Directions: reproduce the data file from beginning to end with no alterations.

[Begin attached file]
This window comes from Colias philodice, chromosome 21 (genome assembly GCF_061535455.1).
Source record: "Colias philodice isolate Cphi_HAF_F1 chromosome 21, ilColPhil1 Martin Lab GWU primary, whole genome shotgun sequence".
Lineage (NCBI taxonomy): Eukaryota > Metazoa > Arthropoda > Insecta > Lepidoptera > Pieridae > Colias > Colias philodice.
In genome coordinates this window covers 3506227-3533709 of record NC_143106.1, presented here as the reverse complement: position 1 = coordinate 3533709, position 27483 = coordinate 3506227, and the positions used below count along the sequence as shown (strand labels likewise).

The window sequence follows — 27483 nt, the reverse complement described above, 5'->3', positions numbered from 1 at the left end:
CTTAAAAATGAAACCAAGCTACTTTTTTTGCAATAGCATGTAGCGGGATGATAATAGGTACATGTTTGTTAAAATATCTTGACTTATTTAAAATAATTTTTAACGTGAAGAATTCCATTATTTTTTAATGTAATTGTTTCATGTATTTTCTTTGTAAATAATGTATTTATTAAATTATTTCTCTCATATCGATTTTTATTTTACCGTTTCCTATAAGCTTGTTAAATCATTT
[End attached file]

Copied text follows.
This window comes from Colias philodice, chromosome 21 (genome assembly GCF_061535455.1).
Source record: "Colias philodice isolate Cphi_HAF_F1 chromosome 21, ilColPhil1 Martin Lab GWU primary, whole genome shotgun sequence".
Lineage (NCBI taxonomy): Eukaryota > Metazoa > Arthropoda > Insecta > Lepidoptera > Pieridae > Colias > Colias philodice.
In genome coordinates this window covers 3506227-3533709 of record NC_143106.1, presented here as the reverse complement: position 1 = coordinate 3533709, position 27483 = coordinate 3506227, and the positions used below count along the sequence as shown (strand labels likewise).

The window sequence follows — 27483 nt, the reverse complement described above, 5'->3', positions numbered from 1 at the left end:
CTTAAAAATGAAACCAAGCTACTTTTTTTGCAATAGCATGTAGCGGGATGATAATAGGTACATGTTTGTTAAAATATCTTGACTTATTTAAAATAATTTTTAACGTGAAGAATTCCATTATTTTTTAATGTAATTGTTTCATGTATTTTCTTTGTAAATAATGTATTTATTAAATTATTTCTCTCATATCGATTTTTATTTTACCGTTTCCTATAAGCTTGTTAAATCATTT